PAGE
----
America`s Middle Class Is No Longer the Majority

America’s Middle Class Is No Longer the Majority
Source: Wall St. Journal
America’s middle class, long a pillar of the U.S. economy and foundation of the American dream, has
shrunk to the point where it no longer constitutes the majority of the adult population, according to the
findings of a report from the Pew Research Center. After more than four decades of serving as the
nation’s economic majority, the American middle class is now matched in number by those in the
economic tiers above and below it.
Making sense of the story
There were 120.8 million adults in middle-income households in early 2015, compared with
121.3 million in lower- and upper-income households combined. It’s the first year that the latter
total dwarfed the middle-income figure.
While the share of U.S. adults living in both upper- and lower-income households rose alongside
the declining share in the middle from 1971 to 2015, the share in the upper-income tier grew
The nation’s aggregate household income has substantially shifted from middle-income to upperincome households, driven by the growing size of the upper-income tier and more rapid gains in
income at the top.
Fully 49 percent of U.S. aggregate income went to upper-income households in 2014, up from 29
percent in 1970. The share accruing to middle-income households was 43 percent in 2014, down
substantially from 62 percent in 1970.
Moreover, because of the housing market crisis and the Great Recession of 2007-09, middleincome Americans saw their median wealth (assets minus debts) fall by 28 percent from 2001 to
In 2015, 20 percent of American adults were in the lowest-income tier, up from 16 percent in
1971. On the opposite side, 9 percent are in the highest-income tier, more than double the 4
percent share in 1971.
At the same time, the shares of adults in the lower-middle or upper-middle income tiers were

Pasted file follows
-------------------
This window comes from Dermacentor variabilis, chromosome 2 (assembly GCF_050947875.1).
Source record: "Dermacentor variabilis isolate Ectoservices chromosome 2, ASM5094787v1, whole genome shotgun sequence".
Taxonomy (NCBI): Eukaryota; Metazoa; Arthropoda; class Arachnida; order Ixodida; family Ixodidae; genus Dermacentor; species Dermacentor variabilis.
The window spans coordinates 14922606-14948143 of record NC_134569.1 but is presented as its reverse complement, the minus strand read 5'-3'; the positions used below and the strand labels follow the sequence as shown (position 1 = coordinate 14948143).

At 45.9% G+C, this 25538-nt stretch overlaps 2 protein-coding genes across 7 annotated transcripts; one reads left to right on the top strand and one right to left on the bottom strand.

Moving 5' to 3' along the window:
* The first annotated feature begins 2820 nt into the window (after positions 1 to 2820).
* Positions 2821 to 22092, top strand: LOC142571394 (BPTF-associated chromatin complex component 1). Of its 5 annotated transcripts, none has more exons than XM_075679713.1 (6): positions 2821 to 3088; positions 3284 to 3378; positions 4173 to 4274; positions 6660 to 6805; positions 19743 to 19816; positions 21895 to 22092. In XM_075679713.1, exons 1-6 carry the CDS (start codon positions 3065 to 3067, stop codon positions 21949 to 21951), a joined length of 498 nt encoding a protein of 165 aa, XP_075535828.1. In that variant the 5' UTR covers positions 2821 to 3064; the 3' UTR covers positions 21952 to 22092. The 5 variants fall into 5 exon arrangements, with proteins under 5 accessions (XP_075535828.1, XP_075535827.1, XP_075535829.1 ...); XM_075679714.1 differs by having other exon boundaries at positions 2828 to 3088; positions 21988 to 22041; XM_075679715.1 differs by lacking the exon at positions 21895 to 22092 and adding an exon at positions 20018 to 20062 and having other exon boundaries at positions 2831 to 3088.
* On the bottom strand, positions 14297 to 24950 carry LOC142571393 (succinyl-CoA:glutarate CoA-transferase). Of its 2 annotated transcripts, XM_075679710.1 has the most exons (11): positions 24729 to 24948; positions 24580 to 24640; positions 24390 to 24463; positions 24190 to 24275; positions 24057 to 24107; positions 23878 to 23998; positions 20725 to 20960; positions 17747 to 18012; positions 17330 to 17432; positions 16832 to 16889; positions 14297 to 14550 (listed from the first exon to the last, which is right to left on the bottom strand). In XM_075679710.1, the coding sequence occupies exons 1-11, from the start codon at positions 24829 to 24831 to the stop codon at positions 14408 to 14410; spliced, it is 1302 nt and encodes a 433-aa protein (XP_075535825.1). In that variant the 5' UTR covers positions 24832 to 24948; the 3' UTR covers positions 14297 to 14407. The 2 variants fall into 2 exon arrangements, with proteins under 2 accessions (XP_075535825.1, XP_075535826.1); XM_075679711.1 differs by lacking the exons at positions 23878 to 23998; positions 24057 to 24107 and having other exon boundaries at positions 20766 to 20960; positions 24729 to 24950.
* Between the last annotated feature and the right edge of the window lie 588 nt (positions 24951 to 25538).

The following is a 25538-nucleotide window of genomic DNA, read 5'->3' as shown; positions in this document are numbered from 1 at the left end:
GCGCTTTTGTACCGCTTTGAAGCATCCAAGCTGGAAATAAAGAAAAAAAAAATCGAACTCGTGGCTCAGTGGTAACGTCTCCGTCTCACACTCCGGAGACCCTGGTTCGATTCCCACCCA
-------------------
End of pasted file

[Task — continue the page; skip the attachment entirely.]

nearly unchanged.
Read the full story
In other news …
Will El Niño hammer the housing market?
Source: OC Register
With the strongest El Niño on record predicted by the National Oceanic and Atmospheric Administration,
all types of property owners hope to get ahead of the storms. It’s possible the storms could create
construction delays, and flooding or mudslides could create some issues for local housing markets.
Madeline Schnapp, director of economic research for Property Radar, commented, “If the El Niño turns
out to be as bad as predicted then the potential impact of real estate sales would depend on two factors.
One, location and whether or not that area is at risk for mudslides and/or flooding, and two, the month
with the highest rainfall.” REALTORS® have been reminding clients that it’s always best to be prepared.
Read the full story
Look Who’s Spending Less: Higher-Earning, Older Americans
Source: Wall St. Journal
The pace of consumer spending, outside of big-ticket items such as cars and homes, has eased, which has
puzzled economists who expected improved spending in light of solid hiring, improving wage gains, and
cheap gasoline. But a report from JPMorgan Chase & Co. found mid- and upper-income Americans, and
those older than 65, pulled back on spending sharply from mid-2014 through June, while outlays among